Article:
The coalition's preference deal with controversial mining magnate Clive Palmer has left some Warringah voters in "disbelief," according to independent candidate Zali Steggall, who believes the Liberals are now trying to win at all costs.
Ms Steggall is a good chance to wrestle the northern beaches seat off former prime minister Tony Abbott, riding a wave of discontent with the government in an electorate increasingly concerned with climate change.
Mr Abbott suffered a nine per cent primary vote swing against him at the 2016 election and now holds the seat with an 11 per cent margin.
Ms Steggall, who bookies rank as the favourite to win on Saturday, said the coalition's move to preference Clive Palmer would hurt them in Warringah.
"For a lot of moderates there is a real kind of disbelief that there is a willingness to work with someone like that," Ms Steggall told AAP.
"Decisions like that leave people really wondering where are your values."
Ms Steggall, a former Olympic skier, said the Liberal Party were trying to win at any cost and not the right way.
"If you come back to my sporting days, it's not a win at all costs situation, you've got to win right, you've got to win with integrity," she said.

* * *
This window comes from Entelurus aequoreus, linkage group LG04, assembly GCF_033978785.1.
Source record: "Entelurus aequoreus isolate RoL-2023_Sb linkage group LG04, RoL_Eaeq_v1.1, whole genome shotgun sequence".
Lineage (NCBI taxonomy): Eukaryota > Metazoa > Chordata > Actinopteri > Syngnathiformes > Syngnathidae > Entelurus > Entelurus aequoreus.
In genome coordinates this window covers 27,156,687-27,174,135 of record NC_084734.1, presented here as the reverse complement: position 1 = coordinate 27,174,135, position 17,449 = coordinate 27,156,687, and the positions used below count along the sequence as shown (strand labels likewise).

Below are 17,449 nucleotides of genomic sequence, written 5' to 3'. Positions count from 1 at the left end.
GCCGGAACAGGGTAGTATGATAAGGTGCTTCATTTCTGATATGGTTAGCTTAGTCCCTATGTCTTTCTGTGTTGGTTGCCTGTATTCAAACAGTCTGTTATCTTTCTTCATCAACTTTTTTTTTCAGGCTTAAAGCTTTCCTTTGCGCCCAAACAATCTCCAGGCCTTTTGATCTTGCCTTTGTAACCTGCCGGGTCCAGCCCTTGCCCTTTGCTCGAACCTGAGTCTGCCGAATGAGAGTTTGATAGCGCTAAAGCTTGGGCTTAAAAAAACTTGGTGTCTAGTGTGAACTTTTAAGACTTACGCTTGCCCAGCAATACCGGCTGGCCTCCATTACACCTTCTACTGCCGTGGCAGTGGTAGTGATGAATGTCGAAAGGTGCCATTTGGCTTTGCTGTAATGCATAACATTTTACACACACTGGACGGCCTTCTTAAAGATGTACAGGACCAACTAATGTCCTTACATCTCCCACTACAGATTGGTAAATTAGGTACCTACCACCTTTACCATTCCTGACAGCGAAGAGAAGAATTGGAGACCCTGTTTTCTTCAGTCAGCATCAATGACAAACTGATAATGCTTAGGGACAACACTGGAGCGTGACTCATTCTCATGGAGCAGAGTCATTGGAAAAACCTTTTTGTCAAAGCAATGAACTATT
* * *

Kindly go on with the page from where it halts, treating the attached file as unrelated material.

"How low are you prepared to go?"
The fact Mr Abbott had another former prime minister, John Howard, campaign alongside him showed the Liberals were looking to the past, not the future, Ms Steggall argued.
"At the moment, as you saw with the walkthrough with John Howard, the alternative is to go back to 'the good old days'.
"I don't think it helps, I think they've missed the point."
Mr Abbott, who's described himself as an underdog, says he's feeling more confident than he did a month ago.
"I've been saying for months that I'm in the fight of my life and that's true," Mr Abbott told reporters this week.
"I'm in the position of the marathon runner who has just got into the stadium and there are 400 metres to go, I can see someone just a few yards ahead, and I'm determined to run that person down."
The ex-Liberal leader said climate change was an important issue, but not the only important issue, and the coalition government had struck a good balance when addressing the problem.